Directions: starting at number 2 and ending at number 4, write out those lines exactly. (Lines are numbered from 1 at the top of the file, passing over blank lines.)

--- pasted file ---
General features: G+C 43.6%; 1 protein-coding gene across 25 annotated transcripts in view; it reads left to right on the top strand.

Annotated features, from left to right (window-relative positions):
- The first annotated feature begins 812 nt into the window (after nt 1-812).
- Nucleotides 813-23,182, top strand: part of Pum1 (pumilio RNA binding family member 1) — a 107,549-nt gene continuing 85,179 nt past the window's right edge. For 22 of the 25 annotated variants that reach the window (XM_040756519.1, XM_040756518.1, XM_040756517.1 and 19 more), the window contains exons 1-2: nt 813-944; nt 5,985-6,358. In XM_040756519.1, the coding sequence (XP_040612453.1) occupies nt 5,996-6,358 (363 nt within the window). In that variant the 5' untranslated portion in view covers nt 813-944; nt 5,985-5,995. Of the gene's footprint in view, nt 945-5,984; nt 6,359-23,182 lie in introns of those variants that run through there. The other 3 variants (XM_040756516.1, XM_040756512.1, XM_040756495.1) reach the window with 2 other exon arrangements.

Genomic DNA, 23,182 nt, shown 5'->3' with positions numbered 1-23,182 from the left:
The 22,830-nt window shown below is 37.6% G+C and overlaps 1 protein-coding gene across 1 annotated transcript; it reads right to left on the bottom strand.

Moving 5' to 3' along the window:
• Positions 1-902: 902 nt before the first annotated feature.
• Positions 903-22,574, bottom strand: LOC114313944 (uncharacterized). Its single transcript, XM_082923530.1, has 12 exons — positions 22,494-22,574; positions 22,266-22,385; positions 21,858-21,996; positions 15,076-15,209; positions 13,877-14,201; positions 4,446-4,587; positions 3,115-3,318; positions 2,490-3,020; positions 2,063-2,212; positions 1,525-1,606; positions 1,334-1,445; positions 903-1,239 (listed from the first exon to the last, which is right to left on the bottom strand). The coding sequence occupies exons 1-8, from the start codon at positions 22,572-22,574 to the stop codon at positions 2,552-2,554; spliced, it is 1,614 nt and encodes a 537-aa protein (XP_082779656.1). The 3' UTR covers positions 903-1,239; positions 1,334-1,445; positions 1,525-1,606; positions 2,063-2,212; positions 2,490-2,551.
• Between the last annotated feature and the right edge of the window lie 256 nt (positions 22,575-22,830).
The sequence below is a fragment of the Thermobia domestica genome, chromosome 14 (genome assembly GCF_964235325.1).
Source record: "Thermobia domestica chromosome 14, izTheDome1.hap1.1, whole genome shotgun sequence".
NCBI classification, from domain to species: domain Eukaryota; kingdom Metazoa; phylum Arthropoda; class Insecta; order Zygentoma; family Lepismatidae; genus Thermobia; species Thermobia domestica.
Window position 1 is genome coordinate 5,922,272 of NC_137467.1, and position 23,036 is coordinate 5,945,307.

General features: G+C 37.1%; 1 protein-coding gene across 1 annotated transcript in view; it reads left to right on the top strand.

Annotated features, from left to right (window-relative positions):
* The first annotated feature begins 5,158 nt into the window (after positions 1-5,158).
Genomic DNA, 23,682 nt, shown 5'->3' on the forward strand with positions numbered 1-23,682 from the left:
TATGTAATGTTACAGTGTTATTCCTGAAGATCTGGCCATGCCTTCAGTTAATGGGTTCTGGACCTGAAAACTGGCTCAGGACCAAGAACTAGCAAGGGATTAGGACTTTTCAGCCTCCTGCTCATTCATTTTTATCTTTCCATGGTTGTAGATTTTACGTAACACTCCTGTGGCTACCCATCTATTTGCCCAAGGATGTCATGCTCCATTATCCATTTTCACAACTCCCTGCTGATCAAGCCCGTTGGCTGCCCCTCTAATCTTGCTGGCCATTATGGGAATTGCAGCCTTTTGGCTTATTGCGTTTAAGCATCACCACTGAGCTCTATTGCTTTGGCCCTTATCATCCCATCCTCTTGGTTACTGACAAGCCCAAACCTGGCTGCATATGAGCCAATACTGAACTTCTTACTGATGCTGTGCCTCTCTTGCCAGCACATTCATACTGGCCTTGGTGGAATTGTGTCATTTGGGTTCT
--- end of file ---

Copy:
Annotated features, from left to right (window-relative positions):
- The first annotated feature begins 812 nt into the window (after nt 1-812).
- Nucleotides 813-23,182, top strand: part of Pum1 (pumilio RNA binding family member 1) — a 107,549-nt gene continuing 85,179 nt past the window's right edge. For 22 of the 25 annotated variants that reach the window (XM_040756519.1, XM_040756518.1, XM_040756517.1 and 19 more), the window contains exons 1-2: nt 813-944; nt 5,985-6,358. In XM_040756519.1, the coding sequence (XP_040612453.1) occupies nt 5,996-6,358 (363 nt within the window). In that variant the 5' untranslated portion in view covers nt 813-944; nt 5,985-5,995. Of the gene's footprint in view, nt 945-5,984; nt 6,359-23,182 lie in introns of those variants that run through there. The other 3 variants (XM_040756516.1, XM_040756512.1, XM_040756495.1) reach the window with 2 other exon arrangements.